Sunday, November 12, 2006

Exchange Cache Mode - Good and Bad

Outlook 2003 has a great feature called Exchange Cache Mode. According to Microsoft,When Cached Exchange Mode is enabled, Outlook 2003 uses a local copy of your mailbox. At the same time, Outlook 2003 maintains an online connection to a remote copy of your mailbox in Exchange Server.

Putting the Outlook email client into cached-mode enables several functions designed to lessen the dependence of a connection between the Outlook client and the Exchange server. Such as creating a local copy of the GAL and a local copy of the users INBOX all allow more of the users interaction with their mail client to take place on their workstation (even if the connection to the mail server is unavailable.) This means a reduced amount of interactive network traffic back to the mail server.

In many situations, this is a very good thing. Laptop users are a wonderful example of users who need to be able to work with their email even when they are not connected to the network. Another would be users whose mail box is not local but is accessed over a WAN, VPN or dial-up link where the user experience when interacting with the mail server over a slow link would not be a good one.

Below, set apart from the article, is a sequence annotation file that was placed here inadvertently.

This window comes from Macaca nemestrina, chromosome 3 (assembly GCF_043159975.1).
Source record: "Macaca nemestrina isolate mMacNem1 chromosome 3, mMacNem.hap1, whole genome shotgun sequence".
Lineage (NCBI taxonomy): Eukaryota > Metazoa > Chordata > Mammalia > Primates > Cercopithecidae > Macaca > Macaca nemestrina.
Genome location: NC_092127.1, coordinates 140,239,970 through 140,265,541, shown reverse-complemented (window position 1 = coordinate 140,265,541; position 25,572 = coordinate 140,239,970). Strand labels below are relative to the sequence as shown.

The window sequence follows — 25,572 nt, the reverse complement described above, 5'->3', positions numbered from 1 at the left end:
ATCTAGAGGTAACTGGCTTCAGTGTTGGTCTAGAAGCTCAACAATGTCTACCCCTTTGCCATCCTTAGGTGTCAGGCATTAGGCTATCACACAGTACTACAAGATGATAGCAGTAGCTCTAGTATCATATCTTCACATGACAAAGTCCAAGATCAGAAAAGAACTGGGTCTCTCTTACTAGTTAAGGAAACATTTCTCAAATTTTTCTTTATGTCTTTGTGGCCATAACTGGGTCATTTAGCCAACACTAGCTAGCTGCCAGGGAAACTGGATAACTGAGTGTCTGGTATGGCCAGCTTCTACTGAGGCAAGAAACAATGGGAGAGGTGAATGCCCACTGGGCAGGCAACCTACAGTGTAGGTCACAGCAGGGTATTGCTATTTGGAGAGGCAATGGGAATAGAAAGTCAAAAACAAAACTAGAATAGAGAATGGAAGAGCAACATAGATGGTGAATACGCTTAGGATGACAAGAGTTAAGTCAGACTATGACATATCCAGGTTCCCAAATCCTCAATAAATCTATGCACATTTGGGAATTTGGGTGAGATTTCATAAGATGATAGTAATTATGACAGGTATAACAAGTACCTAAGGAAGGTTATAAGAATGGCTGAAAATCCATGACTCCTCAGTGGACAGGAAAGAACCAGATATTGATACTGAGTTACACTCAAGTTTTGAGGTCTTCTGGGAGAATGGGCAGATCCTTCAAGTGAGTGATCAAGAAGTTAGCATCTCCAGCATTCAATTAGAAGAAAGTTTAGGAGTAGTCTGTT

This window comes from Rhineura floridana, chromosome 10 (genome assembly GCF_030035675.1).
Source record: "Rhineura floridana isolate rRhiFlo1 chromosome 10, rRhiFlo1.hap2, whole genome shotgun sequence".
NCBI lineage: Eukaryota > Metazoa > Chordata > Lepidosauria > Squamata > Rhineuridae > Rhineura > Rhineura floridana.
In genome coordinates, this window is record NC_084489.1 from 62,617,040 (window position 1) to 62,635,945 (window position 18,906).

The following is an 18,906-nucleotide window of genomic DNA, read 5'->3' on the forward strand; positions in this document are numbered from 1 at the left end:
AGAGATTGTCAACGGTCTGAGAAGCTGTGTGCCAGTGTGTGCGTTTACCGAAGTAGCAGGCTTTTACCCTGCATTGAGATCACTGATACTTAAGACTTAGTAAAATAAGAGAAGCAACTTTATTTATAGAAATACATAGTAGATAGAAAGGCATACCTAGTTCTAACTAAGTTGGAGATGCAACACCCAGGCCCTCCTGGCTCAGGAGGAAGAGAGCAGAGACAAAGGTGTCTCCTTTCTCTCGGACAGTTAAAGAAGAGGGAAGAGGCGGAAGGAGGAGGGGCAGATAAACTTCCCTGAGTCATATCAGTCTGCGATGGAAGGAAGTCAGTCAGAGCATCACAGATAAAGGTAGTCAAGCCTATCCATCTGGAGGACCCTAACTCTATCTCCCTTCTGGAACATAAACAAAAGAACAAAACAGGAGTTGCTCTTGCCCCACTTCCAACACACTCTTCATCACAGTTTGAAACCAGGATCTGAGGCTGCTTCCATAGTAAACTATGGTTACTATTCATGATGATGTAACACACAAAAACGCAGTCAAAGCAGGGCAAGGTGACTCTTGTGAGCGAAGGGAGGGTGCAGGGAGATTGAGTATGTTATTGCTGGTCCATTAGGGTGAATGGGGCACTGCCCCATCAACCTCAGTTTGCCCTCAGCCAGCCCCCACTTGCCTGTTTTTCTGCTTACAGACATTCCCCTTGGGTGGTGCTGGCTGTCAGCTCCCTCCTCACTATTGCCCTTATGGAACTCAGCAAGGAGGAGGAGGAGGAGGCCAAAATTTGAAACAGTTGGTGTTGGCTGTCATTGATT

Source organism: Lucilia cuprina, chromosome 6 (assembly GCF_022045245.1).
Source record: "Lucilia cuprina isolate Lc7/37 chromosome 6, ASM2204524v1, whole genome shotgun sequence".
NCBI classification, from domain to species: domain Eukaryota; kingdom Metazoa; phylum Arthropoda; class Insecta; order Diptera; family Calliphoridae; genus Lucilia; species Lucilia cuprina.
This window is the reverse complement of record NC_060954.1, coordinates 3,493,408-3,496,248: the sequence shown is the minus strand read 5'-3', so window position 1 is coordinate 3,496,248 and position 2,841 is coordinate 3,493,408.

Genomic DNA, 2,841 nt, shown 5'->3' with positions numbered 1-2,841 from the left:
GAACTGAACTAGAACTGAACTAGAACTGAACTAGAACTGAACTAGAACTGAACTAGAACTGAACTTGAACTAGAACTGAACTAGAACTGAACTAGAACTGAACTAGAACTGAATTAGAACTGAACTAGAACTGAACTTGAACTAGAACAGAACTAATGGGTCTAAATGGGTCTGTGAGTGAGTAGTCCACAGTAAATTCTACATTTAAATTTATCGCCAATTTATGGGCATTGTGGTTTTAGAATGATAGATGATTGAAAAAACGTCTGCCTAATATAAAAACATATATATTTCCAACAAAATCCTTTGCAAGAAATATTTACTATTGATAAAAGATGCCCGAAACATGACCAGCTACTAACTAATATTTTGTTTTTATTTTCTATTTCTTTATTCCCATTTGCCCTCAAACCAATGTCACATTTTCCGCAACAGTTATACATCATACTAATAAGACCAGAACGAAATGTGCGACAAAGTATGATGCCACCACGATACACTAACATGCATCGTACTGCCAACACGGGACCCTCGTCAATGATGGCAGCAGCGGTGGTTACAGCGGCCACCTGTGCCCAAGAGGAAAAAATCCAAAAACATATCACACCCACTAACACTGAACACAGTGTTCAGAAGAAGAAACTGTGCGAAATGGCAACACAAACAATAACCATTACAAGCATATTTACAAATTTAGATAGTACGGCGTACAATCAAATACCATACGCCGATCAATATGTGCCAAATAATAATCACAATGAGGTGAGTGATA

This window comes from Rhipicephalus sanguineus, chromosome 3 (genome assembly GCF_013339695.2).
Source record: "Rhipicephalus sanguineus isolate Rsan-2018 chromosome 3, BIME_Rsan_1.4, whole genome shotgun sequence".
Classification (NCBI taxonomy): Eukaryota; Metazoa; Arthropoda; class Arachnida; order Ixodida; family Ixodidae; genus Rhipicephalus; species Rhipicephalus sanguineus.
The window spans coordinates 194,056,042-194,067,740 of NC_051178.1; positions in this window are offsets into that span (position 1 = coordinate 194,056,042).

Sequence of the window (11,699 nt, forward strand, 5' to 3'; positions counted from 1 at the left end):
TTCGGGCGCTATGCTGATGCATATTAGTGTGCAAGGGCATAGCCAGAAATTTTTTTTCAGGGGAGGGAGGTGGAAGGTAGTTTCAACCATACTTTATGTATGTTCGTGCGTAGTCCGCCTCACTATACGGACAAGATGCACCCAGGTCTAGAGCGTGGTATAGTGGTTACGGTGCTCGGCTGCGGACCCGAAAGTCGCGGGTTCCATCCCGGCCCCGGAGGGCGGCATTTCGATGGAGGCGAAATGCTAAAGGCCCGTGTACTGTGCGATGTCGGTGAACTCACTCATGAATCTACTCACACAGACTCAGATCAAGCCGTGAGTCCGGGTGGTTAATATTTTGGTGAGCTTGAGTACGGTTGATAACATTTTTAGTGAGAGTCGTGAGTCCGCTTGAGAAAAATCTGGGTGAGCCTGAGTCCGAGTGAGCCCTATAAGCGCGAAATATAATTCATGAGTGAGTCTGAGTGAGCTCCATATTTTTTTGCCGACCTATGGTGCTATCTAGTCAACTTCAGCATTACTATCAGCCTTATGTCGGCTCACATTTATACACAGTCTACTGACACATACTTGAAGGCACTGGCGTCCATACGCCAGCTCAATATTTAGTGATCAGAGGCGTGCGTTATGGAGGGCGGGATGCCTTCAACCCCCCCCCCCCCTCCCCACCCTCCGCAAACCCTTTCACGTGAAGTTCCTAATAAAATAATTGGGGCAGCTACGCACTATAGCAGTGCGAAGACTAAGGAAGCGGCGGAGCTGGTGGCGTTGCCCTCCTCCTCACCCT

There can be a down side to using cached-mode, however. Situations where users need to interact with another users mail information such as sharing of calendar information. Or where there is interaction with another application like ActiveSync or Blackberry. These and other problems are documented by Microsoft and others so the problems are well known technically.

Instead of a blanket Outlook cache-mode for everyone, a better and more supportable recommendation would be the following:

Good candidates for Outlook cache-mode:
*Portable devices (tablets, laptops, etc.) where the user typically is accessing Exchange services at less than LAN speeds (WAN, VPN, dial-in)
*Users in locations without a local Exchange server and access a mailbox over a WAN link.

Bad candidates for Outlook cache-mode:
*Blackberry users
*ActiveSync users
*Users who have given delegate control to other users over their mailbox/calendar
*Users whose mailbox is located on an Exchange 2000 server
*Users who have client-side rules to be run
*Users who are about to have their mailbox moved to another mail server

The Microsoft article can be used as a reference as this has both instructions for enabling Outlook cached-mode but there is also a section labeled "Practices to avoid when you use Outlook 2003 with Cached Exchange Mode" that should be reviewed.

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